I fussy cut a square for the center -- still haven't used all the figures on the focus print!!
To cut the rectangles, I cut a strip 2 1/2" wide and used B8 to trim rectangles to the correct length for the block.
I chose not to use all the polka dot colors for the 12" block and arranged two warms (yellow and orange) and two cools (lavender and green) to balance the block visually.
For the 6" block, I went totally scrappy and used 8 different polka dots -- funky!!  Cutting and piecing both blocks only took an hour -- my kind of project!
Here's my gang of 12" blocks so far -- starting to think about what I'll use for the sashing -- it would be fun to use the coffee cup print with polka dot cornerstones, but I'm not sure I'll have enough of it left when I finish the rest of the blocks.
Here's the 6" blocks.  I might make a small quilt or I might put groups of four together to make three more 12" blocks so the quilt will be a bit larger.  The quilt is destined to be a donation to a child.
All but the first block (Sister's Choice) can be pieced with Set B -- did you notice that?  Pretty versatile template set and none of them are included in Volume 1 of Marti Michell's Encyclopedia of Patchwork Blocks which is a companion book for Sets A and B. 
Now let's talk about your vote over at Little Bunny Quilts.  I want to do CARD TRICKS, so let's all get out there and vote for it!!  Poor block has come in second in the last two polls. 
Mary Huey

Wednesday, May 14, 2014

Sticky Fingers -- YUK!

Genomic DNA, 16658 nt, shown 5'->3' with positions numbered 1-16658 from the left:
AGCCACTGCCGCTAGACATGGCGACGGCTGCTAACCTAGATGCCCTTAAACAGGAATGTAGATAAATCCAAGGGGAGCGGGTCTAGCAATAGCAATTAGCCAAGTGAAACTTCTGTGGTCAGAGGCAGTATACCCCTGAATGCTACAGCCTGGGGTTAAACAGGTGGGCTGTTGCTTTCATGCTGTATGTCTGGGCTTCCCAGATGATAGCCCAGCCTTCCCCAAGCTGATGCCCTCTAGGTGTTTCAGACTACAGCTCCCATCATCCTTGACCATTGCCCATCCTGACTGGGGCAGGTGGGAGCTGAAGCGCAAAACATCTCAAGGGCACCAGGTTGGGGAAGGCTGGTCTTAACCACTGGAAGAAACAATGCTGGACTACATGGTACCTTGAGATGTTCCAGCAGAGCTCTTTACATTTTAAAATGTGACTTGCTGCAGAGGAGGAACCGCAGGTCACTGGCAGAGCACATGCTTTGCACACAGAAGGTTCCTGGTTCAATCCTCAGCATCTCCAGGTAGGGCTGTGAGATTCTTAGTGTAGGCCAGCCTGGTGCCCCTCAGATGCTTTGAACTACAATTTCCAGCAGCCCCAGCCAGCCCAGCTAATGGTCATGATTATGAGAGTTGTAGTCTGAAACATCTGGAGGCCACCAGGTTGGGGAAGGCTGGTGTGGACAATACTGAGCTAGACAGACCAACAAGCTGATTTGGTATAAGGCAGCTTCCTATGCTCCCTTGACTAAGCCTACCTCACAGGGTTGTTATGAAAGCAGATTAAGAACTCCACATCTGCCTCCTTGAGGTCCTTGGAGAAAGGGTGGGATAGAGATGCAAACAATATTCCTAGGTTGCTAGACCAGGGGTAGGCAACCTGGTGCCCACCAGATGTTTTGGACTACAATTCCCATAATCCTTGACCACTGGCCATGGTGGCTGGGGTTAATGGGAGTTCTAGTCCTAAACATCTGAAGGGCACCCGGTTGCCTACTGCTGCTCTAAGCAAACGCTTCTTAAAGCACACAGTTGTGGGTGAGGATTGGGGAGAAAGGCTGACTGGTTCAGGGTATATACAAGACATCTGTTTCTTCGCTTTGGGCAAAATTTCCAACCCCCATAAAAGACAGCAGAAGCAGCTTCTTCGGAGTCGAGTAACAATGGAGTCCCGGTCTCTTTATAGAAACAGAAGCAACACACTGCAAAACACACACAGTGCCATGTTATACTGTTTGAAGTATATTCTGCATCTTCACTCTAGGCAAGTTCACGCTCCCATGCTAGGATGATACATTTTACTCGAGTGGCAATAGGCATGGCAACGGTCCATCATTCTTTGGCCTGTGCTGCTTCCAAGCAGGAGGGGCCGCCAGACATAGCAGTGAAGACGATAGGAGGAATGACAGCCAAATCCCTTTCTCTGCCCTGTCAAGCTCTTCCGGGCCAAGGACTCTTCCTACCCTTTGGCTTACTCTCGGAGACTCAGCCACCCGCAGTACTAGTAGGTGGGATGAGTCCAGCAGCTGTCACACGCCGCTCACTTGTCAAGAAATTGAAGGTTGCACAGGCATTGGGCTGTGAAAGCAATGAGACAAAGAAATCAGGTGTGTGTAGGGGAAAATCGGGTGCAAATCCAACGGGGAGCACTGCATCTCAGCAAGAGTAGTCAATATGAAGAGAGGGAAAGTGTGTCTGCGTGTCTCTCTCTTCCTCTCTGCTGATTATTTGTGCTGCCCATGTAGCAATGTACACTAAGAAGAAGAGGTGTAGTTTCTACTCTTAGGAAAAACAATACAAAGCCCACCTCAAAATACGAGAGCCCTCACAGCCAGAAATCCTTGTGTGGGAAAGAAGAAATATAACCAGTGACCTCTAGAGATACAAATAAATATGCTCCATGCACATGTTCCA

Recently someone commented to me that they were surprised by my interest in EPP since I have always been such an enthusiastic machine piecer.  I told her EPP is like reading romance novels for me.  Two months ago I began to participate in a HEXY SWAP -- you can connect with the group here to read the rules and the monthly themes.  These are the motifs I assembled from my first batch.
The upper left one was missing a hexie and I haven't made the time to find a creative solution.  The color for May was "green" and the deadline for mailing my batch off crept up on me -- glad I only live one mailing day from Heather who coordinates it!!

Since the hexies are 1", I went to my 2 1/2" strip stash -- no problem finding what I need 98% of the time.  It's small and a bit messy, but I've made so many quilts out of it over the past 20 years -- it's a sourdough box -- leftovers go in and quilts come out.
All the batches I've received are glue-basted, but frankly I'm not a fan of that technique because I don't enjoy the sticky fingers part of the process -- YUK!!  I wonder if I whined about projects that required paste in grade school? 
But I really needed to mail mine off on Tuesday morning or I would miss the deadline, so just this once, I glued them (and endured the sticky fingers).  Because the deadline was tight, my tendency to make the process systematic kicked in automatically.  I laid out the first set of hexies wrong side up on a vinyl covered notebook that was at hand.
Then I placed a paper on each one.  I use Fiskars Extra Large Hexagon Punch to make my papers from all those little advertising cards that fall out of magazines and come in the mail.
After a couple clumsy attempts, I finally hit on gluing down every other side first.
And coming back for a second round to glue down the remaining three.